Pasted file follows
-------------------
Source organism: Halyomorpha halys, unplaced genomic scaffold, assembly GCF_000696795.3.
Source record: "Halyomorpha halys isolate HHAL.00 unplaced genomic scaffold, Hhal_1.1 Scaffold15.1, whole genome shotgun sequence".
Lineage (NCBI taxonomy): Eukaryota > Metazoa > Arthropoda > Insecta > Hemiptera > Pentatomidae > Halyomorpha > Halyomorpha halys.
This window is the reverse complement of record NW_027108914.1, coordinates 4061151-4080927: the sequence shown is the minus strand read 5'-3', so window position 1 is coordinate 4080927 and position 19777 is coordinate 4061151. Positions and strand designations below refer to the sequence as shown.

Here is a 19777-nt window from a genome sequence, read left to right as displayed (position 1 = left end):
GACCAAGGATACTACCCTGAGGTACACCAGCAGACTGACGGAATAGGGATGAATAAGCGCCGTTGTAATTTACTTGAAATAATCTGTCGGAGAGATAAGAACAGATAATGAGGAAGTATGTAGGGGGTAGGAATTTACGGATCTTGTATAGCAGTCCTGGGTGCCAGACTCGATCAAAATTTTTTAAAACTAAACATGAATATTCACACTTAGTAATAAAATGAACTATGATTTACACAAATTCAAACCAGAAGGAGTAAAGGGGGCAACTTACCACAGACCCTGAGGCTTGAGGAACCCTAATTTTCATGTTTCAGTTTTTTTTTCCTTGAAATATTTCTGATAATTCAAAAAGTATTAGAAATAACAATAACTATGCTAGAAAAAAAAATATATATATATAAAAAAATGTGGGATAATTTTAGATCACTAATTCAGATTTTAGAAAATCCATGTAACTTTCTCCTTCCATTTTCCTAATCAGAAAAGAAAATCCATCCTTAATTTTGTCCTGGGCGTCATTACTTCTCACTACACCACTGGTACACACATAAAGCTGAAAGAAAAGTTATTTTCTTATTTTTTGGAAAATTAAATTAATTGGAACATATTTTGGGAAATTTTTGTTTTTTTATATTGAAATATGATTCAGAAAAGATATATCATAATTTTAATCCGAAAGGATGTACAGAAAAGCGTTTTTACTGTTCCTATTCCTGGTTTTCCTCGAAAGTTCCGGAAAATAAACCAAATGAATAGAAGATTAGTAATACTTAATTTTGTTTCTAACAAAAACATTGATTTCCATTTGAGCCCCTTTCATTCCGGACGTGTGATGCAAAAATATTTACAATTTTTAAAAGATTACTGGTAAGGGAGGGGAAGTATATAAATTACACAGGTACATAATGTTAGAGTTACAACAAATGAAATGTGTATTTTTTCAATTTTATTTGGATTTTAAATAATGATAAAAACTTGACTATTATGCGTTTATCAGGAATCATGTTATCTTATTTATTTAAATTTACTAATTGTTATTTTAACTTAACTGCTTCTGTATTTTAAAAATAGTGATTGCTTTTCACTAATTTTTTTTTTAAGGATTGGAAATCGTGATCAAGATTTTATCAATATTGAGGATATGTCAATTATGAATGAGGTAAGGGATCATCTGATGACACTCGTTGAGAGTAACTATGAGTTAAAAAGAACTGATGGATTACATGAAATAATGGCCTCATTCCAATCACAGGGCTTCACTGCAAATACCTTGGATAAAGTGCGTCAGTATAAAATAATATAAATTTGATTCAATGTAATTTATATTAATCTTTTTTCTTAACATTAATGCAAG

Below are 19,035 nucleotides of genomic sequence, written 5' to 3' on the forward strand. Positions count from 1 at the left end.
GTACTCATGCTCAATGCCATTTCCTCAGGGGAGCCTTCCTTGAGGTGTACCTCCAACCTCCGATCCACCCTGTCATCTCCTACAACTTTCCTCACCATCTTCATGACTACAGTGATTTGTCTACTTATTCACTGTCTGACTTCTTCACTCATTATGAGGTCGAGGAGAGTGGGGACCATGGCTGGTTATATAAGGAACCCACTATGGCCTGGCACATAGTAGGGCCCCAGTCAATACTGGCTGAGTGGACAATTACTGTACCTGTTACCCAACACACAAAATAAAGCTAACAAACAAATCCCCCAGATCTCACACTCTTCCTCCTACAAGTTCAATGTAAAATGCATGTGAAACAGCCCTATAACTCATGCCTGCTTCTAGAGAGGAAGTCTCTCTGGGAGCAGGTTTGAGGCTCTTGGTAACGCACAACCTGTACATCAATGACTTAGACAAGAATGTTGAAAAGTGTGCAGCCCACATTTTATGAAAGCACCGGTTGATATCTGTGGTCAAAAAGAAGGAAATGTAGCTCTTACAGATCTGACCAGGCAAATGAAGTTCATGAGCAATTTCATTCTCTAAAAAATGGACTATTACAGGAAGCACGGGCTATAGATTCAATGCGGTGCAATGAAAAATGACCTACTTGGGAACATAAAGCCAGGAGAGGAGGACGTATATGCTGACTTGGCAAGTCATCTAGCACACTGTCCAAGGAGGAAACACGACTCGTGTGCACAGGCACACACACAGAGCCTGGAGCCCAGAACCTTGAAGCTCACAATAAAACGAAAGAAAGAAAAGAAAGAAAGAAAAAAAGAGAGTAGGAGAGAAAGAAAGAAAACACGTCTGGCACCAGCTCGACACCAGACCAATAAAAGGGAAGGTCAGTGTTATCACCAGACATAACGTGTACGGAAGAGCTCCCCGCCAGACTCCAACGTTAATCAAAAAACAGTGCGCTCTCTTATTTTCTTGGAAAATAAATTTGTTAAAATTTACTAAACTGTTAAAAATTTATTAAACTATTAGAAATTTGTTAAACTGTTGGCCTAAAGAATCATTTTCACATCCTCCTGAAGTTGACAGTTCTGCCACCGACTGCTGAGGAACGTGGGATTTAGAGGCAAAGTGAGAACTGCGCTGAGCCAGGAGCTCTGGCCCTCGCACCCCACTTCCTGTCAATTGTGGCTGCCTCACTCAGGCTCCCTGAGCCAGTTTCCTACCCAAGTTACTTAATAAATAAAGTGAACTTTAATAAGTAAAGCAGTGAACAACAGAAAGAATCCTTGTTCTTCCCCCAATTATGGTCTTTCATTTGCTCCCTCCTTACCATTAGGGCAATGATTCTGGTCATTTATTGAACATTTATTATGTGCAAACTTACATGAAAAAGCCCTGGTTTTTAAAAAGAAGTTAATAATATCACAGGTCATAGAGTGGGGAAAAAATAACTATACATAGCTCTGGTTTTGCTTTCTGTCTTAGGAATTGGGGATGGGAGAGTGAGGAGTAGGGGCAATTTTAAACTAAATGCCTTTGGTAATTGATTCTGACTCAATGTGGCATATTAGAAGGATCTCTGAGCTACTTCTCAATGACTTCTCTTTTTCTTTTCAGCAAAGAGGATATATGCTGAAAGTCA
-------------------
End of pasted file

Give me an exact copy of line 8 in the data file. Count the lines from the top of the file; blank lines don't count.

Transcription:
GTACTCATGCTCAATGCCATTTCCTCAGGGGAGCCTTCCTTGAGGTGTACCTCCAACCTCCGATCCACCCTGTCATCTCCTACAACTTTCCTCACCATCTTCATGACTACAGTGATTTGTCTACTTATTCACTGTCTGACTTCTTCACTCATTATGAGGTCGAGGAGAGTGGGGACCATGGCTGGTTATATAAGGAACCCACTATGGCCTGGCACATAGTAGGGCCCCAGTCAATACTGGCTGAGTGGACAATTACTGTACCTGTTACCCAACACACAAAATAAAGCTAACAAACAAATCCCCCAGATCTCACACTCTTCCTCCTACAAGTTCAATGTAAAATGCATGTGAAACAGCCCTATAACTCATGCCTGCTTCTAGAGAGGAAGTCTCTCTGGGAGCAGGTTTGAGGCTCTTGGTAACGCACAACCTGTACATCAATGACTTAGACAAGAATGTTGAAAAGTGTGCAGCCCACATTTTATGAAAGCACCGGTTGATATCTGTGGTCAAAAAGAAGGAAATGTAGCTCTTACAGATCTGACCAGGCAAATGAAGTTCATGAGCAATTTCATTCTCTAAAAAATGGACTATTACAGGAAGCACGGGCTATAGATTCAATGCGGTGCAATGAAAAATGACCTACTTGGGAACATAAAGCCAGGAGAGGAGGACGTATATGCTGACTTGGCAAGTCATCTAGCACACTGTCCAAGGAGGAAACACGACTCGTGTGCACAGGCACACACACAGAGCCTGGAGCCCAGAACCTTGAAGCTCACAATAAAACGAAAGAAAGAAAAGAAAGAAAGAAAAAAAGAGAGTAGGAGAGAAAGAAAGAAAACACGTCTGGCACCAGCTCGACACCAGACCAATAAAAGGGAAGGTCAGTGTTATCACCAGACATAACGTGTACGGAAGAGCTCCCCGCCAGACTCCAACGTTAATCAAAAAACAGTGCGCTCTCTTATTTTCTTGGAAAATAAATTTGTTAAAATTTACTAAACTGTTAAAAATTTATTAAACTATTAGAAATTTGTTAAACTGTTGGCCTAAAGAATCATTTTCACATCCTCCTGAAGTTGACAGTTCTGCCACCGACTGCTGAGGAACGTGGGATTTAGAGGCAAAGTGAGAACTGCGCTGAGCCAGGAGCTCTGGCCCTCGCACCCCACTTCCTGTCAATTGTGGCTGCCTCACTCAGGCTCCCTGAGCCAGTTTCCTACCCAAGTTACTTAATAAATAAAGTGAACTTTAATAAGTAAAGCAGTGAACAACAGAAAGAATCCTTGTTCTTCCCCCAATTATGGTCTTTCATTTGCTCCCTCCTTACCATTAGGGCAATGATTCTGGTCATTTATTGAACATTTATTATGTGCAAACTTACATGAAAAAGCCCTGGTTTTTAAAAAGAAGTTAATAATATCACAGGTCATAGAGTGGGGAAAAAATAACTATACATAGCTCTGGTTTTGCTTTCTGTCTTAGGAATTGGGGATGGGAGAGTGAGGAGTAGGGGCAATTTTAAACTAAATGCCTTTGGTAATTGATTCTGACTCAATGTGGCATATTAGAAGGATCTCTGAGCTACTTCTCAATGACTTCTCTTTTTCTTTTCAGCAAAGAGGATATATGCTGAAAGTCA